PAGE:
How do the two settings of living room and ledge in "Contents of the Dead Man's Pocket" by Jack Finney create suspense?
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The living room setting creates suspense in several ways. The first is the thematically related juxtaposition of Tom's desk to Clare's dressing room. This juxtaposition pits comfort and home against generating ideas and ambition. This adds suspense because it illustrates the thematic tension in Tom's life.
The room creates suspense because the sheet of yellow paper Tom carefully lays out is endangered once the window is forced open because of the heat in the room (radiating in from the warmed building hallway); some readers will even think, "Put a paper weight on it!"). The stubborn front door directly across from the open window, with the unweighted yellow paper between, creates more suspense because some readers can foresee what may happen when heat meets cold and an open window.
The ledge creates suspense by being a ledge eleven stories above Lexington Avenue in New York City. There is not much more required of an eleventh story ledge than to be itself to create suspense. Finney does add more suspenseful elements to the ledge setting though. He adds wind and cold. He adds isolation. Tom's shouts cannot be heard. His lighted letters are not seen. His dropped coins are not felt. Though people are behind the lighted windows across the street on the other side of Lexington, none see Tom outside their windows. Tom's isolation is complete and suspense is created around his need for help, especially after he scrapes his head.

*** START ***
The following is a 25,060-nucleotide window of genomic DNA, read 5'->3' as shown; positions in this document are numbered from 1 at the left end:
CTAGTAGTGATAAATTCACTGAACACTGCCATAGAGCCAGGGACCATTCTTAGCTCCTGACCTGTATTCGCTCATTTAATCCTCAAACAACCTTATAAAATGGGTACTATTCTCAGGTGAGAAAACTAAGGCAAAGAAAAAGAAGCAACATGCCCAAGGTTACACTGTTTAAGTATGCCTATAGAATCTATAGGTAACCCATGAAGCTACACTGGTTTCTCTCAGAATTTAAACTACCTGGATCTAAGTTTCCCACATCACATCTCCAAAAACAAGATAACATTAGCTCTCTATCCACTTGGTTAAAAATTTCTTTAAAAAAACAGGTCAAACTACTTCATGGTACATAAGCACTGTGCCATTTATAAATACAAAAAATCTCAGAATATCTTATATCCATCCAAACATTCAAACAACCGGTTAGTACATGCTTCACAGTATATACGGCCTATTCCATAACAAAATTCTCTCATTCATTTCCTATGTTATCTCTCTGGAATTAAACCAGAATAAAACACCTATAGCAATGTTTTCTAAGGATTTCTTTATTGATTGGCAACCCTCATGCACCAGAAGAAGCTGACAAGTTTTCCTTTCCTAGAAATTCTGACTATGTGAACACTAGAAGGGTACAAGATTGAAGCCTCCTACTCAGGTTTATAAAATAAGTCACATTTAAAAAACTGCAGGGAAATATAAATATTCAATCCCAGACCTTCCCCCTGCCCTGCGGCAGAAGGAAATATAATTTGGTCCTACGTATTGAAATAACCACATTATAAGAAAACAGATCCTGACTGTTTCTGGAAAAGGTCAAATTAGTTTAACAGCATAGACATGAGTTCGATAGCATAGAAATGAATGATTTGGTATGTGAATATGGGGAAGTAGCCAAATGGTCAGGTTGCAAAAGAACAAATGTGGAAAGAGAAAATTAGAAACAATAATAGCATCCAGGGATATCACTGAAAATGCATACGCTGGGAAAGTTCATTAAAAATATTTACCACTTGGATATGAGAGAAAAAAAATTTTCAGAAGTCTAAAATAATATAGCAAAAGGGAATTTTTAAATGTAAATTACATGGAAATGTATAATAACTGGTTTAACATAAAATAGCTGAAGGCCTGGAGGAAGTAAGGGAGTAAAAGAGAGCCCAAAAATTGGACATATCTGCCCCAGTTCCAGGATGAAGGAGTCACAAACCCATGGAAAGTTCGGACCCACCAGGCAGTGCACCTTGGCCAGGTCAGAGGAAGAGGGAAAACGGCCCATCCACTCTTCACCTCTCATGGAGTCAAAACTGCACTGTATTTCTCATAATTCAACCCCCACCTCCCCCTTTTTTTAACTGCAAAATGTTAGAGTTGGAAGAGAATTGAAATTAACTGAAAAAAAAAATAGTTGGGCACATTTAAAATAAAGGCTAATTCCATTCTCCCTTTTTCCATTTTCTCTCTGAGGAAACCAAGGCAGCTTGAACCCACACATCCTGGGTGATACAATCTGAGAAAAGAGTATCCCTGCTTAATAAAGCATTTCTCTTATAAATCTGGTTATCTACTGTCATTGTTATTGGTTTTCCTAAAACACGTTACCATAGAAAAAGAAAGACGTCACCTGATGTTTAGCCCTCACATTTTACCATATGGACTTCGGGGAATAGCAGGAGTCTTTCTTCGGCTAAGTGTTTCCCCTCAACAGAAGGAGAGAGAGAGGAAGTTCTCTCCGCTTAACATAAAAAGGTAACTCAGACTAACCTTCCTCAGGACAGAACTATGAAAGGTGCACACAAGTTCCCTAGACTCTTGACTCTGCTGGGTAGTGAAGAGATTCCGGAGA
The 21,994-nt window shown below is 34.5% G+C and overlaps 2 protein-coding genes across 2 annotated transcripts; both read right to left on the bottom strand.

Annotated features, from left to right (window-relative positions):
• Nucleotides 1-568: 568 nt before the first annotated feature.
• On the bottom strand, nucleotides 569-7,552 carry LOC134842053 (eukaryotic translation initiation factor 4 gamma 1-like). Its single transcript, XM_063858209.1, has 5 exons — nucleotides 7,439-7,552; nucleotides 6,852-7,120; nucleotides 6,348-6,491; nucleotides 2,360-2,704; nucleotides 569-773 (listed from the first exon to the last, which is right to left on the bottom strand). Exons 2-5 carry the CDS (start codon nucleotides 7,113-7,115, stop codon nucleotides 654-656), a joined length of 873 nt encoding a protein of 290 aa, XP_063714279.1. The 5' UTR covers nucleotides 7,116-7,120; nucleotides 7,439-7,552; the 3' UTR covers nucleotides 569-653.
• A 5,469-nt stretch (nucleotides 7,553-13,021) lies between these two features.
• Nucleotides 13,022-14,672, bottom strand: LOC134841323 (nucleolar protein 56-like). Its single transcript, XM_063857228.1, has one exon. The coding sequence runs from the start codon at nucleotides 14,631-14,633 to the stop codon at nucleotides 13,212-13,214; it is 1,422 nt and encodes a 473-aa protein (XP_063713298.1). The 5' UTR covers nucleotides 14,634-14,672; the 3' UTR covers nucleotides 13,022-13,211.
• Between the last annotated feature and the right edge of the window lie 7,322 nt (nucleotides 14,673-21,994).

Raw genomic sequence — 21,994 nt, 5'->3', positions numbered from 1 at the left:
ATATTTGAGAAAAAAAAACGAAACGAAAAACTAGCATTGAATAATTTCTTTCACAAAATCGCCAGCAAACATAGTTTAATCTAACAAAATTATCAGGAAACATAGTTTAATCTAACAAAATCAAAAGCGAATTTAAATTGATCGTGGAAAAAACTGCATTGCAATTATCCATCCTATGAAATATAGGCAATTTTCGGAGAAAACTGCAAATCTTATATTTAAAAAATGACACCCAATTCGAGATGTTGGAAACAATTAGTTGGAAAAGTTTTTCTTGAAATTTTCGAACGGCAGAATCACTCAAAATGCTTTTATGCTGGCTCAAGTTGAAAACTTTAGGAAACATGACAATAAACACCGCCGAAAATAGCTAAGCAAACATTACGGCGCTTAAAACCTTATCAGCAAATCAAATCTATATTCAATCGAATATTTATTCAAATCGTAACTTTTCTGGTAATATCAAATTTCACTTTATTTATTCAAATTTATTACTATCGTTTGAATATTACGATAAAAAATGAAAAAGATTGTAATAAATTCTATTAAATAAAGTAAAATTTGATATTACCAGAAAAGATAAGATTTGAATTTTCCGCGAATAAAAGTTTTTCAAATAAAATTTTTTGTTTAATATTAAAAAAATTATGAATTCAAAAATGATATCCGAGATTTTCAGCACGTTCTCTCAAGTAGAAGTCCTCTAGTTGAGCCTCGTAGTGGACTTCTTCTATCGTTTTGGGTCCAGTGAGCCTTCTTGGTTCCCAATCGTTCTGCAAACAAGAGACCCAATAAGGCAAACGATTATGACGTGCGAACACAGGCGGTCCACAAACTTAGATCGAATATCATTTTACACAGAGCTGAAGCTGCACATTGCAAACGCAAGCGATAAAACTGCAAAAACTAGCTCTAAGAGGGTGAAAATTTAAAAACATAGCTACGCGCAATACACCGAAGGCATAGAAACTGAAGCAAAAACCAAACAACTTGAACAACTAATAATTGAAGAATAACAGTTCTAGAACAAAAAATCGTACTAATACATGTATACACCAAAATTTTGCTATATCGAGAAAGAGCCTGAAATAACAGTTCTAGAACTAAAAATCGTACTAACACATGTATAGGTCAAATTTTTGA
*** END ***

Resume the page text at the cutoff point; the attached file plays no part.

The construction of the ledge creates suspense. The ledge is as wide as Tom's shoe is long. The outer brick walls of the building have hand-holds, but they are five feet apart and are "indented half an inch." Though it is only mentioned once, another way the setting of the ledge creates suspense is that from the ledge, when Tom bends to pick up the yellow paper, he sees Loew's theater. Though not explicitly stated, Finney implies this is where Clare went to watch the double feature Tom "wanted to see too." This creates suspense because we wonder if Tom will ever see Clare again.
He saw, in that instant, the Loew's theater sign, blocks ahead past Fiftieth Street;
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